FIG. 22 shows a rotating separator 320 for separating liquid from a fluid mixture. The separator assembly 322 includes a housing 324, and an annular rotating separating filter element 326, like element 28 above, rotating about an axis 328 extending along an axial direction (into the page in FIG. 22) in the housing. Annular rotating separating filter element 326 has an inner periphery 330 defining a hollow interior 332, and has an outer periphery 334. The housing has a sidewall 336 with an inner surface 338 facing outer periphery 334 of annular rotating separating filter element 326 and spaced along a radial direction 340 radially outwardly of the annular rotating separating filter element by a plenum 342 therebetween. The housing has an inlet such as 38 in FIG. 1 for supplying the fluid mixture to hollow interior 332, comparably as shown at arrows 40 in FIG. 1 supplying the mixture to hollow interior 32. The housing has an outlet such as 42 in FIG. 1 delivering a separated component of the mixture from plenum 342, comparably as shown at arrows 44 in FIG. 1 from plenum 36. The housing has a drain such as 54 in FIG. 1 delivering separated liquid from the plenum, comparably as shown at arrows 50, 52 in FIG. 1. The direction of flow through the annular rotating separating filter element is inside-out as shown at arrow 340 from hollow interior 332 through annular rotating separating filter element 326 to plenum 342. Separating filter element 326 is rotated for example by axially extending shaft 58 as in FIG. 1 or other suitable drive mechanism including as noted above. The structure described thus far is as noted above.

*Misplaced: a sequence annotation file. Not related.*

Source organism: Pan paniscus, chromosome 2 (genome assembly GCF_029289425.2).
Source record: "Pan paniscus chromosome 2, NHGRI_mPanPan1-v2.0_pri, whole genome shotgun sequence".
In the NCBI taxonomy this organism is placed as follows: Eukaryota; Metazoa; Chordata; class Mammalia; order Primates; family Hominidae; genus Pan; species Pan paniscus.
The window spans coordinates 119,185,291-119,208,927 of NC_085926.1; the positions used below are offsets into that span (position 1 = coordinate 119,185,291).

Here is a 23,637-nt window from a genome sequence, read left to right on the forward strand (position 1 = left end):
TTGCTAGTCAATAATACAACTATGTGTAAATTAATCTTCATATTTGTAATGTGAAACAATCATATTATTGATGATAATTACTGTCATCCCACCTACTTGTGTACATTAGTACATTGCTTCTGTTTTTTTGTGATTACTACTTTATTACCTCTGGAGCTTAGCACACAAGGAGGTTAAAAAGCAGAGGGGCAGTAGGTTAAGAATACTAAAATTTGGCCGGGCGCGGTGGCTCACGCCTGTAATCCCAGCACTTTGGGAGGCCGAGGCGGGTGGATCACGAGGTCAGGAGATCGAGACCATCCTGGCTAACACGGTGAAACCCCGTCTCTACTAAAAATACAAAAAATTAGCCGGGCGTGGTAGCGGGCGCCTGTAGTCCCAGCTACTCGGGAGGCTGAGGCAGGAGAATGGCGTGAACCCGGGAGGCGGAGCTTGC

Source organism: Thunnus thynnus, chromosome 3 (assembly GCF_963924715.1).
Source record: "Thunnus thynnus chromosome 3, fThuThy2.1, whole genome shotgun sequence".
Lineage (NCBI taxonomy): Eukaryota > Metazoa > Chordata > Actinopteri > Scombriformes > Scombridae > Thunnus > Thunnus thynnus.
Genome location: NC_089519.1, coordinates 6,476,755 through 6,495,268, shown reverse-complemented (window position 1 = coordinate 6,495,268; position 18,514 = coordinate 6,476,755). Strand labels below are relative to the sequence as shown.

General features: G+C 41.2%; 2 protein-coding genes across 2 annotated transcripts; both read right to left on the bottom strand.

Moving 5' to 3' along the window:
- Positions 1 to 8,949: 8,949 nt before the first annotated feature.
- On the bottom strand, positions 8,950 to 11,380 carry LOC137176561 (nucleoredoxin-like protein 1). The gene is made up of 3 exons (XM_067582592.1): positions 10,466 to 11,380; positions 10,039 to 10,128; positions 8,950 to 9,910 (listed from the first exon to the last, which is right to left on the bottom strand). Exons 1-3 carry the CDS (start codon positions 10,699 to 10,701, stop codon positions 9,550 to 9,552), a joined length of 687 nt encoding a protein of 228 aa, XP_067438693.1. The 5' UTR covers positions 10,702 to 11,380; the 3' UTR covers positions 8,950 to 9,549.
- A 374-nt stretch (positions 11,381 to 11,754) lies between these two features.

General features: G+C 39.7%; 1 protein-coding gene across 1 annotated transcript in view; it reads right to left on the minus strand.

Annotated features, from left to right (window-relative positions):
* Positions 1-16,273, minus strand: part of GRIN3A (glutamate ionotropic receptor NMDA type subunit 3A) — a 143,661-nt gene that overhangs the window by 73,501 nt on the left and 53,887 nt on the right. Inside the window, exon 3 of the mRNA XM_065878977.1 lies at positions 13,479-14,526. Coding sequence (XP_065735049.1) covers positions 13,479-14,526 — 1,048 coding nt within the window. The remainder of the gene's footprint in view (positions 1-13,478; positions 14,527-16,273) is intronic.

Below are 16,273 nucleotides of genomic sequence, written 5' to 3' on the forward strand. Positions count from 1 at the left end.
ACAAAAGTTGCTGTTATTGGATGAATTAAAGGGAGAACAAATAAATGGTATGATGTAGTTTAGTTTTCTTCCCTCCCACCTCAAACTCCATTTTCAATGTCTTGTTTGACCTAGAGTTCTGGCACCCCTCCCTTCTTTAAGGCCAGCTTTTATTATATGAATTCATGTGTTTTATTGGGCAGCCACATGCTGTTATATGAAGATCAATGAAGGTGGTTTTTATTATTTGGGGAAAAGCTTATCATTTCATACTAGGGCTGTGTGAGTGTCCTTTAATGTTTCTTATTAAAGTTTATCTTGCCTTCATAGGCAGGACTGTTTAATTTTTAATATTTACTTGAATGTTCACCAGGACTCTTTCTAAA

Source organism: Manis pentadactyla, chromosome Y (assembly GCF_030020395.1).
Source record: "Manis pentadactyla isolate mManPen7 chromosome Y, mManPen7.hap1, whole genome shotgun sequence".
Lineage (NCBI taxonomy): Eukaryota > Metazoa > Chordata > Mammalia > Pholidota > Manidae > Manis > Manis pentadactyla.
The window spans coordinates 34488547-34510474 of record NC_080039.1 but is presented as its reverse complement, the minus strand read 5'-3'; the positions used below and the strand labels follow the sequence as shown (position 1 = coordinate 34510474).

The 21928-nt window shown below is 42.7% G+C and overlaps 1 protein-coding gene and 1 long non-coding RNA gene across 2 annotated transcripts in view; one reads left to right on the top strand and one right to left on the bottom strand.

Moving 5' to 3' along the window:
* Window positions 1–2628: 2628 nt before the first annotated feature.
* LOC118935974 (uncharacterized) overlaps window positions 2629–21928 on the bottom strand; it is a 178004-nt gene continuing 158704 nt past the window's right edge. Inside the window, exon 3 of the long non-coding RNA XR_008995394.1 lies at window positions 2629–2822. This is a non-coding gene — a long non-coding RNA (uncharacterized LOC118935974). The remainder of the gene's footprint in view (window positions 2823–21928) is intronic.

In the present disclosure, the noted plenum has one or more flow path separating guides 350 minimizing the flow of separated liquid to the outlet, and guiding the separated liquid toward the drain. In one embodiment, the one or more flow path separating guides are provided by one or more fins 352, FIG. 23, extending into plenum 342 from inner surface 338 of the sidewall 336 of the housing. The fins are arcuately spaced from each other along inner surface 338 of sidewall 336 of the housing. The fins create capture grooves 354 catching the liquid, as shown at coalesced liquid droplets 356. The fins are tilted or slanted into the flow path of liquid exiting from annular rotating separating filter element 326, whose direction of rotation is shown at arrow 358. The tangential swirl flow of the liquid is shown at arrows 360, and the centrifugal flung-out flow of the liquid into capture grooves 354 is shown at arrows 362. Each fin extends from a root end 364 at inner surface 338 of sidewall 336 of the housing to a distal tip end 366 in plenum 342 pointing in a direction opposite to the direction of rotation 358 of annular rotating separating filter element 326 such that fins 352 and inner surface 338 of sidewall 336 of the housing form wedge-shape cavity 354 catching separated liquid 356. Fins 352 extend obliquely relative to radial direction 340.